Children of the wind

They say before the Germans came, their land stretched from Outjo to Grootfontein, but today they have nothing.

12 December 2018 | Cultural

The Kai !Akhoen Hai//om San say they are tired of being treated like “brainless” immigrants in their country of birth and have also accused government of perpetuating their oppression by appointing other tribes to handle the affairs of the San.

They say they are not interested in “vaseline, coke and brötchens” and that government must restore their ancestral land and dignity.

Chief Ananias Soroseb of the Kai !Akhoen Hai/Om San royal house, who is the grandson of the late Chief Fritz Aribeb #Arebeb, who was killed by the Germans in 1904 near Okorusu, also asked why the San cannot be treated like other tribes in the country.

According to him Chief Royal Johan Kxao /Ui/o/oo, deputy minister of marginalised communities in the Office of the Vice-President, has ignored their calls and never met with them since his appointment.

“We have written to him and when we arrived in Windhoek to meet him, he was nowhere to be found. He is only promoting the interests of the Ovaherero and Tsumkwe's Ju|'hoan-speaking community. He is not interested in the rest of us, we must fight for ourselves,” Soroseb said.

He also said it makes no sense for government to have a directorate to address the plight of the San and yet the officials are from other tribes.

“These people do not take care of our concerns.”

They give those opportunities to their people.

The scholarships and feeding schemes are going to other people, while the San are starving,” he said.

According to Chief Josef Gomoseb, some San who work on farms do not even receive government drought relief.

“Their employers take them to give their fingerprints to receive the food, but once they are back on the farm they are rationed. The maize meal is measured with half a 500ml coke bottle to last them a week,” he said.


Kai !Akhoen Hai//om San commemorated their annual traditional festival this past Saturday and also the death of their first leader, Chief #Arebeb.

“Before the Germans came here our land stretched from Outjo to Grootfontein, but today we have nothing. Without land you can do nothing; land is life. We are now scattered all over the country, and have lost our culture and language. When we die one day, our children will have nothing to inherit and so the cycle of poverty and landlessness will continue,” said Soroseb.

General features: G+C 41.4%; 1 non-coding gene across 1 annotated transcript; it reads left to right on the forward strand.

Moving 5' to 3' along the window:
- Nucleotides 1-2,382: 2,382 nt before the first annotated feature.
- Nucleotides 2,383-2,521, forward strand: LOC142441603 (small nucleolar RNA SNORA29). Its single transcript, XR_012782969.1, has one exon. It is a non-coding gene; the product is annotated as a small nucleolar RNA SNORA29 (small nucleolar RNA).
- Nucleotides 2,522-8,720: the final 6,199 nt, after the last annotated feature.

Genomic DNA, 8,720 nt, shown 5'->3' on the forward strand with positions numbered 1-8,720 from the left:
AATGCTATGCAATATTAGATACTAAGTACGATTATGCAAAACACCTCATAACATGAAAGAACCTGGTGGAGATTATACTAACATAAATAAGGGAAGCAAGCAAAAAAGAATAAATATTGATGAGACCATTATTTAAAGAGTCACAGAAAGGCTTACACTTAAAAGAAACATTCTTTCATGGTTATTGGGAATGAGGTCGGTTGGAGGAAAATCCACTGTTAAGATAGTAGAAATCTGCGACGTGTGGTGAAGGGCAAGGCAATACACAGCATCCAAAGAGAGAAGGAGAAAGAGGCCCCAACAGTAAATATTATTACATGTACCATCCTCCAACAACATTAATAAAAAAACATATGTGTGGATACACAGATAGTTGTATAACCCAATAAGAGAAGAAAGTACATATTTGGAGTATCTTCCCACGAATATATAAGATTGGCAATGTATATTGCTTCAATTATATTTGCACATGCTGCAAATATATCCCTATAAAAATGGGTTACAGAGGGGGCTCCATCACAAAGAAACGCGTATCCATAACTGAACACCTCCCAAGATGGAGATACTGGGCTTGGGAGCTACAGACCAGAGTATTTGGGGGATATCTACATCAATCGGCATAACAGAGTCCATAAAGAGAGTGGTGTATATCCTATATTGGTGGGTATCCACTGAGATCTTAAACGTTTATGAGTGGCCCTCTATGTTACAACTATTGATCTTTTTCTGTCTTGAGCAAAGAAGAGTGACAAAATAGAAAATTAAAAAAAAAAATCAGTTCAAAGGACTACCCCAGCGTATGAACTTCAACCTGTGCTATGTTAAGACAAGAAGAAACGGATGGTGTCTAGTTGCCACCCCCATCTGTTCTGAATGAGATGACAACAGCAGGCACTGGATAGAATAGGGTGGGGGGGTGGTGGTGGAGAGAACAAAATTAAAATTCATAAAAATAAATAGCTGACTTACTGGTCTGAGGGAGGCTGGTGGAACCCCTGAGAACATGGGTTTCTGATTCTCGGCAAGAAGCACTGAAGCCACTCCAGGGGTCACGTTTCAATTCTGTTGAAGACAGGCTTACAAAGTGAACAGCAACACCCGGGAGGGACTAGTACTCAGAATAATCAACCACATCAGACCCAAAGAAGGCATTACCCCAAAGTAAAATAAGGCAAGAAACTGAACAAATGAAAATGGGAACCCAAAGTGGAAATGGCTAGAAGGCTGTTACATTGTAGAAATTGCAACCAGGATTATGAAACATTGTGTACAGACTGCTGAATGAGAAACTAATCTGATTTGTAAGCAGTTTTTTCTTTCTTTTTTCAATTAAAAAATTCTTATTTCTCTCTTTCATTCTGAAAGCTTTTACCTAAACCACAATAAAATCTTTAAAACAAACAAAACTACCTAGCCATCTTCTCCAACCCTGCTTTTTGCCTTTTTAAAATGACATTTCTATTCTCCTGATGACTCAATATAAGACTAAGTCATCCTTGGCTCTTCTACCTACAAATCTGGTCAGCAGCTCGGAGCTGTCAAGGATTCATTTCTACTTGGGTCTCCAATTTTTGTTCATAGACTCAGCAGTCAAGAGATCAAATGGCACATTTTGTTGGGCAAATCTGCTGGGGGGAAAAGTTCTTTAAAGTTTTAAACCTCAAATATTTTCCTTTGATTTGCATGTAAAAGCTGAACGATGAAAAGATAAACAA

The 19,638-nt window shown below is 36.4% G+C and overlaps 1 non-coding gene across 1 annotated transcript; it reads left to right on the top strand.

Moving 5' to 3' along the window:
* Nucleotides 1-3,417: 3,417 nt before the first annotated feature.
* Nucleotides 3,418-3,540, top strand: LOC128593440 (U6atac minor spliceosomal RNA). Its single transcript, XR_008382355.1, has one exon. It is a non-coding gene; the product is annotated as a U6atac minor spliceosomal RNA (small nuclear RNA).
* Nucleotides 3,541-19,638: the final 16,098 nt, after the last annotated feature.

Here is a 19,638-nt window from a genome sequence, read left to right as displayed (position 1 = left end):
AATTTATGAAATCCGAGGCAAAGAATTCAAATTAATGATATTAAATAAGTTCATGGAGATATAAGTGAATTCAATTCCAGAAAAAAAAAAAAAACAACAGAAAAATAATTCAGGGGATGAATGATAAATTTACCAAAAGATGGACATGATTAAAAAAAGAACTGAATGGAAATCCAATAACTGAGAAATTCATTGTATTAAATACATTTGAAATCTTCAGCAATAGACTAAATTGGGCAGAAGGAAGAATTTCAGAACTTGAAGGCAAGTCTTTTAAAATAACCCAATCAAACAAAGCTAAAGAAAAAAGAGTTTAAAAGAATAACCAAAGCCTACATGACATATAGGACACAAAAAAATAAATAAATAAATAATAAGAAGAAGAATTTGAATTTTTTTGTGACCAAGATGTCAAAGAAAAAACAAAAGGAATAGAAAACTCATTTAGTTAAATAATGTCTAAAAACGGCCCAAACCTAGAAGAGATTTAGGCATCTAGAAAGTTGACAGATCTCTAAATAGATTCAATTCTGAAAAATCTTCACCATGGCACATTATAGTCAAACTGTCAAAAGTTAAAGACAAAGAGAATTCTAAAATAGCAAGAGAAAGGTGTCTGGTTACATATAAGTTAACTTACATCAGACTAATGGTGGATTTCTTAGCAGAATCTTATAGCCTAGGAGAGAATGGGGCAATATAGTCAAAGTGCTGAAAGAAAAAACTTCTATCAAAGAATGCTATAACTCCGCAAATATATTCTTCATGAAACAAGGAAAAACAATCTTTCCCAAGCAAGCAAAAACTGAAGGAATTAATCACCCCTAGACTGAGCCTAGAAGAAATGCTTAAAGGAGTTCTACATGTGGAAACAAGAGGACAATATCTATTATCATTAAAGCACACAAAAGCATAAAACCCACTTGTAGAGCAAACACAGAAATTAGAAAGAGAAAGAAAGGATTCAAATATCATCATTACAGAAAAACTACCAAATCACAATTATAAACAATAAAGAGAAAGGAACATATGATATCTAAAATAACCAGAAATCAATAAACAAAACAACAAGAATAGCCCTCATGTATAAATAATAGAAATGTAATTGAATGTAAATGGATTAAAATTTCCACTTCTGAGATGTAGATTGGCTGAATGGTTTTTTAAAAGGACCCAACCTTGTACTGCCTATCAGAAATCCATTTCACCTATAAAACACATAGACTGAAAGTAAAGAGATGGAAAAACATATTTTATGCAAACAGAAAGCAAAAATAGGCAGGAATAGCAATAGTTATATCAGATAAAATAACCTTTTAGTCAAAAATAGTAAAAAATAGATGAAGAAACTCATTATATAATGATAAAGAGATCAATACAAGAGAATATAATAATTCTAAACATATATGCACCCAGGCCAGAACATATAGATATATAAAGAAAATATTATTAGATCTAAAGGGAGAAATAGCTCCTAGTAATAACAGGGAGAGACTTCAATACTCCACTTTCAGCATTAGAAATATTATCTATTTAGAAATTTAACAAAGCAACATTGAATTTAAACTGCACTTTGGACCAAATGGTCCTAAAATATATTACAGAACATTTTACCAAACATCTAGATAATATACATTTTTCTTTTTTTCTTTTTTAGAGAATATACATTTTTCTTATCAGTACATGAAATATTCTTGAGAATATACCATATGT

They have now pinned their hopes on a commission of inquiry into the issue of ancestral land claims, announced by President Hage Geingob during the closing of the second national land conference in October.

The commission is expected to look into the issue of ancestral land claims and restitution.

“We really hope this commission will be started as soon as possible; we cannot wait any longer for our land. Our people are dying without places to call home and our children are forced to live on other people's farms. We do not even have a place where we can go during Christmas holidays,” Soroseb said.

Attempts to reach /Ui/o/oo proved futile.

Still left behind

Marginalised communities in Namibia such as the San, Ovatue and Ovatjimba are still living in extreme poverty, with little or no access to education, health facilities, housing, land and potable water, while being hit by a high number of teen pregnancies and school dropouts.

This was confirmed by deputy director of marginalised communities in the Office of the Vice-President, Gerson Kamatuka, during the launch of the Southern African Development Community (SADC) San community conference in Windhoek last week.

According to him the San are shut out of development opportunities or access to basic rights because they do not meet the necessary requirements to benefit.

“Our housing minister is seen launching houses every time but we do not see the San in those houses, because they must have an income. But the San are hunters and gatherers, they do not have jobs. The Namibian Constitution says every child must go to school but the San are not in the school because they do not have birth certificates,” he said.

He added that the San are also unable to apply for resettlement farms because of the stringent requirements.

“Not only can they not read and write to fill in the forms, but they do not have the cows and cattle that are required. That is why our department is now appealing that these requirements be reconsidered, so that they can apply with just a chicken or a dog,” said Kamatuka.

His department has also reached out to the police and requested for a quota through which a number of San can be recruited into the force.

“Under normal circumstances it would be difficult because the San in most cases do not reach grade 12,” he said.

He added that the tendency to build schools in urban areas also negatively affects the San who live in “mountains” and “valleys”.

“And then you have the requirement that a clinic can only be built in an area where about 600 people are living. Now what about the San that are nomadic hunters and gatherers?” he asked.


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